A partner of a Sydney criminal law firm has admitted there is widespread disagreement in legal circles – let alone the general community – about the issue of sexual consent under NSW law.

“The biggest difficulty is the level of disagreement in legal circles and the community generally about what consent is, let alone how it should be defined legally,” said Andrew Tiedt, a criminal lawyer and partner of Sydney firm Armstrong Legal.

Tiedt said that most sexual assault cases have no eyewitnesses and alcohol is frequently involved. This presents serious evidentiary difficulties for the prosecution to prove their case, and to reach the standard required for a conviction – beyond reasonable doubt.

“More often than not, it is simply one word against another,” said Tiedt. “It is always difficult to prove a case when the entire case rests on the evidence of just one person.”

Tiedt’s comments come after NSW Attorney-General Mark Speakman today announced an impending review of sexual consent laws by the NSW Law Reform Commission, in the wake of the Four Corners program that aired on 7 May featuring the high-profile sexual assault trial of Sydney man Luke Lazarus.

Speakman said the bravery of the victim, Saxon Mullins, who relinquished her legal right to anonymity in order to share her story and highlight gaps in the current law, was “commendable”.

“This young woman’s bravery in coming forward and sharing her story is commendable. The delay and uncertainty in this matter was unacceptable,” Speakman said.

Mullins, who was an 18-year-old virgin prior to her encounter with Lazarus, endured two trials and two appeals, in which Lazarus was found guilty by a jury then later had his conviction quashed by the Court of Criminal Appeal. The appeals court refused the prosecution the chance to run a third trial because it said it would be “oppressive” to put Lazarus through the expense and worry of a third trial.

“We can’t legislate for respect, but we can examine whether the consent provisions in our Crimes Act require simplification and modernisation,” said Speakman. “Within the coming weeks I will recommend to the Governor the appointment of a Commissioner with criminal law expertise to lead this important review.”

Saxon Mullins speaking to ABC’s Four Corners program on 7 May.

Minister for the Prevention of Domestic Violence and Sexual Assault Pru Goward said the review was “vital” to ensure survivors felt confident that the justice system was working effectively to keep them safe.

“The law of consent should protect vulnerable people from sexual assault and put offenders on notice,” said Goward. “Reporting sexual assault and reliving the experience in court takes enormous courage, and I look forward to considering the recommendations of this review.”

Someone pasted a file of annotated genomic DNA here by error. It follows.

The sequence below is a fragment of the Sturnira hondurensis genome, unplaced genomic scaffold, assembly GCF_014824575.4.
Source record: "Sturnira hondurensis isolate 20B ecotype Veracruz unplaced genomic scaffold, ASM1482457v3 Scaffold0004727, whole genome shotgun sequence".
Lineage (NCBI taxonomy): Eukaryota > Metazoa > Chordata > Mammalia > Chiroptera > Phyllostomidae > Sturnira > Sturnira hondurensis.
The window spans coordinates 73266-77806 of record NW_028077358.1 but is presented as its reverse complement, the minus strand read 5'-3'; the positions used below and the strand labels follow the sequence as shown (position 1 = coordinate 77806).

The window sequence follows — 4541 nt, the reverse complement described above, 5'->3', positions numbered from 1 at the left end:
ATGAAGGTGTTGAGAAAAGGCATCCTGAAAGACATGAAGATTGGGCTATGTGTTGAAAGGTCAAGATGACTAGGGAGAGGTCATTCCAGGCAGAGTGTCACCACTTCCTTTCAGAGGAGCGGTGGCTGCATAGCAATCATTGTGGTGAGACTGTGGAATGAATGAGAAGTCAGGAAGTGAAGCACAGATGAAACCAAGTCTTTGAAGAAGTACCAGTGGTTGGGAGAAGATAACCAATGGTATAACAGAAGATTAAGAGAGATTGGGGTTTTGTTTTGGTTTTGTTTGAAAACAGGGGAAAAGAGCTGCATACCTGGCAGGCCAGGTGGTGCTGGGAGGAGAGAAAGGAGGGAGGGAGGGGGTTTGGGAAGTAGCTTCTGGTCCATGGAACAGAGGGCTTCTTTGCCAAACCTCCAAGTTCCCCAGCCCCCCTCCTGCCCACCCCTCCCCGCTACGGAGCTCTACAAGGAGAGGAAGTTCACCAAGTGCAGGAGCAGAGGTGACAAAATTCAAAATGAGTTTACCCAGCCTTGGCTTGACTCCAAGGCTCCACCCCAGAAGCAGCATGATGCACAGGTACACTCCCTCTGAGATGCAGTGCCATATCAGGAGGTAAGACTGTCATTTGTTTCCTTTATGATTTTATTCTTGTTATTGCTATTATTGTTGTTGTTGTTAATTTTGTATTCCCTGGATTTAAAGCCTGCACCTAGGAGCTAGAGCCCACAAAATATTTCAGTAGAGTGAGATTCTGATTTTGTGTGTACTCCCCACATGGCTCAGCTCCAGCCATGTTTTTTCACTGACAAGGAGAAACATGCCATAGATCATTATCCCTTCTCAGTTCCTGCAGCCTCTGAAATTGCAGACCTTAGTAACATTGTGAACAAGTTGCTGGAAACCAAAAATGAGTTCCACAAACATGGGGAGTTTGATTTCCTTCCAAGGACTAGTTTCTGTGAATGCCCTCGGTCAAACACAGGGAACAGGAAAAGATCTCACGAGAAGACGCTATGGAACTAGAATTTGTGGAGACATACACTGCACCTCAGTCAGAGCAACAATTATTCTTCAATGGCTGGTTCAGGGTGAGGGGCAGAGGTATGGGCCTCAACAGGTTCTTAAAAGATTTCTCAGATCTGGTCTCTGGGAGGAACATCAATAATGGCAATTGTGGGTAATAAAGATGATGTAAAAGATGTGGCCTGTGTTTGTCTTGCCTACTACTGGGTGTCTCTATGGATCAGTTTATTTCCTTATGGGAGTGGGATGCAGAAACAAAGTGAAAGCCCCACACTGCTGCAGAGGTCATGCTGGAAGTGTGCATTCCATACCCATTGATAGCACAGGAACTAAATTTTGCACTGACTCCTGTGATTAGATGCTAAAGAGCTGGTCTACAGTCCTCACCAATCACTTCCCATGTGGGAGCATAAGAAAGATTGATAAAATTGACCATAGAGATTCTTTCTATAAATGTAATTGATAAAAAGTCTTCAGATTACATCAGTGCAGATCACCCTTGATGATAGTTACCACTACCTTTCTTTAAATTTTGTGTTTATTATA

Tiedt commented that the key issue in many sexual assault cases, including in the Lazarus trial, was not consent, but whether there was “knowledge of consent”. He said that in NSW, there was no specific requirement for “enthusiastic consent”. An accused cannot be found guilty unless the jury is satisfied (beyond a reasonable doubt) that the accused knew the complainant was not consenting, was reckless as to consent, or had no reasonable grounds for believing he or she was consenting.

“Beyond reasonable doubt is a high bar,” said Tiedt. “It can be especially difficult to prove a case when alcohol is involved.”

Laws on the requirement for knowledge of sexual consent vary around the world and even across Australia. Tasmania has Australia’s strictest consent laws, which assume that a person has not consented if they “do not say or do anything to communicate consent”. In Tasmania, if a terrified victim was to “freeze up” and acquiesce to demands – as Mullins claims she did when Lazarus had sex with her in the alleyway behind a King’s Cross nightclub in 2013 – it would likely not be enough to show consent was given.

Goward told The Sydney Morning Herald on Tuesday that she believed NSW should follow Tasmania’s lead in requiring “enthusiastic consent”.

“You must explicitly ask for permission to have sex. If it’s not an enthusiastic yes, then it’s a no,” said Goward.

However, Tiedt said that changing the criminal law to bridge gaps that may have been exposed by the Lazarus case would be a “devilishly complicated task”.

“The law on consent is complicated. The law on knowledge of consent is complicated. It is difficult to explain to juries and difficult for juries to apply to facts as they find them,” said Tiedt. “Making the law clearer while protecting the safety of the community, the rights of complainants and the rights of the accused is an almost impossible task.”

The Four Corners episode that aired on 7 May was shown five years after the alleged incident of sexual assault, but Mullins told ABC reporter Louise Milligan during the program that she had still not come to terms with what happened.

“I know a part of me died that day,” said Mullins.